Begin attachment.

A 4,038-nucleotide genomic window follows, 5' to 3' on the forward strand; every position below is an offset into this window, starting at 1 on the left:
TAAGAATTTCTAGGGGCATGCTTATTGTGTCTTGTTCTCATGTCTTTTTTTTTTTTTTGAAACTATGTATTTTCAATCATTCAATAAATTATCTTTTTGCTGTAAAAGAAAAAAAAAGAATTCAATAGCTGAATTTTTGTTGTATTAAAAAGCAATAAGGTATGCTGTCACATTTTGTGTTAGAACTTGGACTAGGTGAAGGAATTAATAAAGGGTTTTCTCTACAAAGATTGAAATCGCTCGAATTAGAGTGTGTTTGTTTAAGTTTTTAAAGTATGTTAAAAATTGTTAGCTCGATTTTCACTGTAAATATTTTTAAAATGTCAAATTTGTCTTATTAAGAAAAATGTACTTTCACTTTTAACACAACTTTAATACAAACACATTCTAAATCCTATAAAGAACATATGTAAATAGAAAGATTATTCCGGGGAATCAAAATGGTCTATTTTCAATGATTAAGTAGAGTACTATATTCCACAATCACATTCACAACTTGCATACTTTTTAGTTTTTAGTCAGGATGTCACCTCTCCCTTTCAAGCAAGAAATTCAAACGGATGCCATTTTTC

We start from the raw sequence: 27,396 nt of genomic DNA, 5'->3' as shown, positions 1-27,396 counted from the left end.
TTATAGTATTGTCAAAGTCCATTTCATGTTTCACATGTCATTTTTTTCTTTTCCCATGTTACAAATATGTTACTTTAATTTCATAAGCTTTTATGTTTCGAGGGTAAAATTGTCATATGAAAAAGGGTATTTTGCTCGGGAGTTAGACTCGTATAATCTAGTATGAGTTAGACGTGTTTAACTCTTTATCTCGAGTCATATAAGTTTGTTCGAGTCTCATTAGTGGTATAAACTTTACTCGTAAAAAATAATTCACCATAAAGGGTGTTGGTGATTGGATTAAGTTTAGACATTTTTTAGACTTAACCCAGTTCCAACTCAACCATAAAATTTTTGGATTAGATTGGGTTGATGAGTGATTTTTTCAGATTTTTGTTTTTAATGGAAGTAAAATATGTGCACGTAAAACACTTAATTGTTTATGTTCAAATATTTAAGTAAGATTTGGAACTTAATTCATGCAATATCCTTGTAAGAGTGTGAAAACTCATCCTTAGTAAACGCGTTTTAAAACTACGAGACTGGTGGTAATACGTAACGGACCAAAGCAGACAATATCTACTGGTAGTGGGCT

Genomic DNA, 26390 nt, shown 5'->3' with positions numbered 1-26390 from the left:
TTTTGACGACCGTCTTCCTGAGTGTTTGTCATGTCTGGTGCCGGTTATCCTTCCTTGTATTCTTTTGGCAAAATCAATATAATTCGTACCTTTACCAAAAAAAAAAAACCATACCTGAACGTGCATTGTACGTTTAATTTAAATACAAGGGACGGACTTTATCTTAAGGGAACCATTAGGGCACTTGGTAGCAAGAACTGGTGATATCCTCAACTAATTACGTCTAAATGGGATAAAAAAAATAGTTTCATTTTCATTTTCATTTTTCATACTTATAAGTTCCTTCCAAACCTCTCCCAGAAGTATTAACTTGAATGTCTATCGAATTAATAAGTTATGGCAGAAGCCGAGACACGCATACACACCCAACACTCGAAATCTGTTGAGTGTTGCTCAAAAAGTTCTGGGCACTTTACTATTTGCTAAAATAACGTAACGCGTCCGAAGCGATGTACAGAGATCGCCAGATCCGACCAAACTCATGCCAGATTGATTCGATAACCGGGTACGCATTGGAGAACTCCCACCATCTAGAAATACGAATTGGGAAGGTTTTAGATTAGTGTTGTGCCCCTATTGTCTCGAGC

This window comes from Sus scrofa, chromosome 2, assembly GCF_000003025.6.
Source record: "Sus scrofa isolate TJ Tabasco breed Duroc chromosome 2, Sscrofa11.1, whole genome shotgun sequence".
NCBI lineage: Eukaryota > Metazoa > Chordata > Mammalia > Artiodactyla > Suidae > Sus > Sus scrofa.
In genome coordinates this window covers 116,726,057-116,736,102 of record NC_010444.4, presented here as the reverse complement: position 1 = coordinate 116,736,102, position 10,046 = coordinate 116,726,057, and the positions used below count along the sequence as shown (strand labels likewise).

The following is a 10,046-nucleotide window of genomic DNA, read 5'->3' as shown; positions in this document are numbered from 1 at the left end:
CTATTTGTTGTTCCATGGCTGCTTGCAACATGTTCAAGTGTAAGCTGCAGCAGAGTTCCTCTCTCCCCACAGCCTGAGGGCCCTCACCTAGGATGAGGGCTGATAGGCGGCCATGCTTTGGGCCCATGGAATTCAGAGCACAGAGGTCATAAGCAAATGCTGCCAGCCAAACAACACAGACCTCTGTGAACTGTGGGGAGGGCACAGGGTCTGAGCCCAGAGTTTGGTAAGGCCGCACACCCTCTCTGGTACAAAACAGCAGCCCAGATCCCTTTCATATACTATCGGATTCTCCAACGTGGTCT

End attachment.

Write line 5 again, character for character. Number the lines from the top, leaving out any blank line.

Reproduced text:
Genomic DNA, 26390 nt, shown 5'->3' with positions numbered 1-26390 from the left: